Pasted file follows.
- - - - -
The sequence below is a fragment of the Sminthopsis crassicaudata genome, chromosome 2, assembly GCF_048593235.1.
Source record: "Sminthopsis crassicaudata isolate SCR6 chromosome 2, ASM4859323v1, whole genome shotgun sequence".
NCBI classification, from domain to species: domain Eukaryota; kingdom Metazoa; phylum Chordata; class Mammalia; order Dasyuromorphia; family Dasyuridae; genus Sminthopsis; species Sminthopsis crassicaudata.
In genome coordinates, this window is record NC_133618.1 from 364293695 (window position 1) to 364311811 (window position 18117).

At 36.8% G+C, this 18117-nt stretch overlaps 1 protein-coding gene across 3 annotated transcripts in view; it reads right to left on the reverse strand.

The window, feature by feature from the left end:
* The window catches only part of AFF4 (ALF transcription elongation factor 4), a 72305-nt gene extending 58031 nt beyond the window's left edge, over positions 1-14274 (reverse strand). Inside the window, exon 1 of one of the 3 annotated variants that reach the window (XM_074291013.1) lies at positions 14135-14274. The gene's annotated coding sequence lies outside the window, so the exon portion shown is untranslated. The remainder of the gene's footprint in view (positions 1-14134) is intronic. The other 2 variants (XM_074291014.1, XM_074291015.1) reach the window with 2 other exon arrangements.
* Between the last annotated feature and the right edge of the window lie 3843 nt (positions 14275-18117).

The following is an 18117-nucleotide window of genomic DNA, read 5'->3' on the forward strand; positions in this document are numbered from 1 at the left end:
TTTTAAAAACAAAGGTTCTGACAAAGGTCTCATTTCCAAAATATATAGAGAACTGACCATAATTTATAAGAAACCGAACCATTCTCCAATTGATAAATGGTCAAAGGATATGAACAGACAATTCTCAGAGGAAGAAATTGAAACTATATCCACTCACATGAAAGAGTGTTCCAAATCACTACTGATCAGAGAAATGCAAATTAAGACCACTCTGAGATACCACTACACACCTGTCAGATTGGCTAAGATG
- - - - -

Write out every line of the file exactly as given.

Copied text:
The sequence below is a fragment of the Sminthopsis crassicaudata genome, chromosome 2, assembly GCF_048593235.1.
Source record: "Sminthopsis crassicaudata isolate SCR6 chromosome 2, ASM4859323v1, whole genome shotgun sequence".
NCBI classification, from domain to species: domain Eukaryota; kingdom Metazoa; phylum Chordata; class Mammalia; order Dasyuromorphia; family Dasyuridae; genus Sminthopsis; species Sminthopsis crassicaudata.
In genome coordinates, this window is record NC_133618.1 from 364293695 (window position 1) to 364311811 (window position 18117).

At 36.8% G+C, this 18117-nt stretch overlaps 1 protein-coding gene across 3 annotated transcripts in view; it reads right to left on the reverse strand.

The window, feature by feature from the left end:
* The window catches only part of AFF4 (ALF transcription elongation factor 4), a 72305-nt gene extending 58031 nt beyond the window's left edge, over positions 1-14274 (reverse strand). Inside the window, exon 1 of one of the 3 annotated variants that reach the window (XM_074291013.1) lies at positions 14135-14274. The gene's annotated coding sequence lies outside the window, so the exon portion shown is untranslated. The remainder of the gene's footprint in view (positions 1-14134) is intronic. The other 2 variants (XM_074291014.1, XM_074291015.1) reach the window with 2 other exon arrangements.
* Between the last annotated feature and the right edge of the window lie 3843 nt (positions 14275-18117).

The following is an 18117-nucleotide window of genomic DNA, read 5'->3' on the forward strand; positions in this document are numbered from 1 at the left end:
TTTTAAAAACAAAGGTTCTGACAAAGGTCTCATTTCCAAAATATATAGAGAACTGACCATAATTTATAAGAAACCGAACCATTCTCCAATTGATAAATGGTCAAAGGATATGAACAGACAATTCTCAGAGGAAGAAATTGAAACTATATCCACTCACATGAAAGAGTGTTCCAAATCACTACTGATCAGAGAAATGCAAATTAAGACCACTCTGAGATACCACTACACACCTGTCAGATTGGCTAAGATG